Exodus 19-21

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Hey! Back to a more decent hour of posting. What’s that bright thing outside the window. It’s the sun!

So, I’m taking a gander at Exodus 19-21

God meets Moses on the mountain. He commands that no one, nothing else, is to be on that mountain.

My guess is this rule didn’t apply to animals already present on the mountain, such as squirrels and mice and hyraxes and such likely weren’t evicted.

So, what is up with that? Why such strong rules, and strong barriers, and absolute insistence on a precise order?

What happened to the God who walked in the garden with Adam and Eve? What happened to the visits we see in Genesis?

It makes me consider the centuries between Joseph and this new work of God. It’s almost like God is reframing himself. Not changing but rather he put a huge distance between his foundational work of calling the Patriarchs and now this present work of building a people.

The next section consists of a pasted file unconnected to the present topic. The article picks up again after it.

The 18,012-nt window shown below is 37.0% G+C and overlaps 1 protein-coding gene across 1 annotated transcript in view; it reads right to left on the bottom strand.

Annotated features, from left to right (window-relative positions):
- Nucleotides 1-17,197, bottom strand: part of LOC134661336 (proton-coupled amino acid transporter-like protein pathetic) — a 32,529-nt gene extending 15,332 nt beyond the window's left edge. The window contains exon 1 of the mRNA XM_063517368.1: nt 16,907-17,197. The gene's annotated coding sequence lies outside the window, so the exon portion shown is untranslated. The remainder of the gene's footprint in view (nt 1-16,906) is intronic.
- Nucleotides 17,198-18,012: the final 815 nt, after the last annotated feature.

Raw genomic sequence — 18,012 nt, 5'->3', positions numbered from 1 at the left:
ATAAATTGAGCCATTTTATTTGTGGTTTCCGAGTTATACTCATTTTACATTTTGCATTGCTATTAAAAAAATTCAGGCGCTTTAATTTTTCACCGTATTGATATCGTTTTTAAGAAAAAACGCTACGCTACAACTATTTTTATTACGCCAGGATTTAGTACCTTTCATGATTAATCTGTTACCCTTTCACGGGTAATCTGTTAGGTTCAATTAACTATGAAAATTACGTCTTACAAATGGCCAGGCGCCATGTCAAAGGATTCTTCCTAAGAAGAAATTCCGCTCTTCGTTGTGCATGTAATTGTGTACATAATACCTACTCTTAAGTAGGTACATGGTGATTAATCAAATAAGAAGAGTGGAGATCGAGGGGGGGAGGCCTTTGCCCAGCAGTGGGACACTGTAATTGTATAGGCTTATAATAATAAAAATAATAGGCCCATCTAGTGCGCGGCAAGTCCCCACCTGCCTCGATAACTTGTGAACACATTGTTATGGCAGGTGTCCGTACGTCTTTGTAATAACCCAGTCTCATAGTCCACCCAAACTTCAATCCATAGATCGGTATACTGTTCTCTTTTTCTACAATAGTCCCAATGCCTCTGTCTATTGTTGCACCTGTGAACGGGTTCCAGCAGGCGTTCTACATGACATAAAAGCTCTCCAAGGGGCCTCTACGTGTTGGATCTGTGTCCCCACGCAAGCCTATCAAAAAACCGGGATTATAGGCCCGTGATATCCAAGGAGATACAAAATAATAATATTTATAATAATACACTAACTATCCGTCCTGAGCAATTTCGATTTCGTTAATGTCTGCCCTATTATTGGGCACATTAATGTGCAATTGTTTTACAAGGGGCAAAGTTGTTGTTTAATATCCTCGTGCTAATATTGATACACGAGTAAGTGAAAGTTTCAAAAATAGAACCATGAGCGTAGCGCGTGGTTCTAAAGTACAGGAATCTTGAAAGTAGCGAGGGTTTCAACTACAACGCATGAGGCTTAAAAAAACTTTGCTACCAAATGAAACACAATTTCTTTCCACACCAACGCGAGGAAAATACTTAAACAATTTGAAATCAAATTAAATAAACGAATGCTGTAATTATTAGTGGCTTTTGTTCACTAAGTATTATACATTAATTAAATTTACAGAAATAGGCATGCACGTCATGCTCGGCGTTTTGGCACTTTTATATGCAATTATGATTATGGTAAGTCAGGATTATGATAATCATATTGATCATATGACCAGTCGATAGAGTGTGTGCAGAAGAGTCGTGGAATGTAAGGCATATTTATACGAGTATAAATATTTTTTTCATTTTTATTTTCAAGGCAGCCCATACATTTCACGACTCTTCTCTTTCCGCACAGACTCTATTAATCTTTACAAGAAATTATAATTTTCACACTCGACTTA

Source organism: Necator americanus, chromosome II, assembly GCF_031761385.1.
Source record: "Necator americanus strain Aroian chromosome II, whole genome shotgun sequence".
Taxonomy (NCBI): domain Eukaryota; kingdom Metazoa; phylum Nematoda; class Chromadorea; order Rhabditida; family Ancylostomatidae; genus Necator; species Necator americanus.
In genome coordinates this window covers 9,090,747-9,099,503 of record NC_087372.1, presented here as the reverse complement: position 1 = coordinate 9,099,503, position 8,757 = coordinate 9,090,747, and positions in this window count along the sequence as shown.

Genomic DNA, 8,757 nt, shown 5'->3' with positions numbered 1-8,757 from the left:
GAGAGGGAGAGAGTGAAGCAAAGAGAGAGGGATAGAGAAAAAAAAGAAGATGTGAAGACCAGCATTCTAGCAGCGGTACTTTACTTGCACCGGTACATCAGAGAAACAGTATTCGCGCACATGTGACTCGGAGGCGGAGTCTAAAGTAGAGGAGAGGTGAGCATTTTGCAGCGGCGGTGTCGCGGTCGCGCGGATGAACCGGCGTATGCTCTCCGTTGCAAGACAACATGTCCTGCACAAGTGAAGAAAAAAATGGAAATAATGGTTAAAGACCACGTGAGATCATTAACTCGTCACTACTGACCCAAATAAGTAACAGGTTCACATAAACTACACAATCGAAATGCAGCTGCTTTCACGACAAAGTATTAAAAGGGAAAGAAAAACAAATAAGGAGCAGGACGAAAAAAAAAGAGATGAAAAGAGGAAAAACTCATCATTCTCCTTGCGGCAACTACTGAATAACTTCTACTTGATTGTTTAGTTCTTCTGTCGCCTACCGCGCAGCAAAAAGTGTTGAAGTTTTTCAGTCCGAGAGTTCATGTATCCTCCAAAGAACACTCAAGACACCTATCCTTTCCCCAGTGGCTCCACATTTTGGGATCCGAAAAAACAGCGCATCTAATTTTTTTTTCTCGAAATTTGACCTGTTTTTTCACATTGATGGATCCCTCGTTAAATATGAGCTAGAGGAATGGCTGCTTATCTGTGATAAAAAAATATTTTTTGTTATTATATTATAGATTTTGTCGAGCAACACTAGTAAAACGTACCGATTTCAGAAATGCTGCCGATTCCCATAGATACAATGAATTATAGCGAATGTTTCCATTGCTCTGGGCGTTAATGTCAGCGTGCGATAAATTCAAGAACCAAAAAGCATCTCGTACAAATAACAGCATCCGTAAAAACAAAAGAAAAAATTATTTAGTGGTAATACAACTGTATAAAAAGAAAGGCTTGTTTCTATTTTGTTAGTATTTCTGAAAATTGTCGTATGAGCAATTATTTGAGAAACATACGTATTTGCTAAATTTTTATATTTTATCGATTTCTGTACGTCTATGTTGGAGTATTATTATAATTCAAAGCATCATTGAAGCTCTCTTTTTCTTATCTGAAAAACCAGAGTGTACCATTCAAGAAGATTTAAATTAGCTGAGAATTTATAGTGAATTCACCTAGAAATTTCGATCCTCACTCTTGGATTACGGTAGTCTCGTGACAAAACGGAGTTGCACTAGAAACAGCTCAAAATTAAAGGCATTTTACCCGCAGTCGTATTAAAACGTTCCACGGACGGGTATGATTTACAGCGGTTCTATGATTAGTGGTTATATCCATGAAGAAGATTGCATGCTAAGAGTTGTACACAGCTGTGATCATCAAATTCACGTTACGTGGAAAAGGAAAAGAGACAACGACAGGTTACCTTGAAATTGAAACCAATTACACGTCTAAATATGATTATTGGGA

The task is different here, and now God is starting from a new beginning, which means first off creating a renewed perception of who he is. This is revelation in action. These people were called by God but they didn’t know God. They knew the gods of Egypt, who were of an entirely different sort and character. So God begins the lessons.

First lesson, on the mountain: God is great. Rather greater than great. Really, astoundingly great, beyond compare. Don’t mess with him. Don’t let your animals mess with him. Don’t think you have any rights whatsoever. Don’t be the least bit presumptuous. His greatness and his holiness go together. He is powerful. He is mighty. Next to him nothing has glory so don’t even think about trying to put other things in his category. He is his own category.

He is not tame.

This is a surprisingly hard lesson to learn. Takes a while to teach it. Much of the Old Testament, in fact. It’s important they learn it because they are a nation of priest. The whole bunch of them are representatives of God now, and how they act reflects back on the God they serve. Not only in their worship, but in every nook and cranny of all of life.

Which means there has to be some guidelines put in place. Those who are his representatives must live lives who fit within God’s revelation and identity.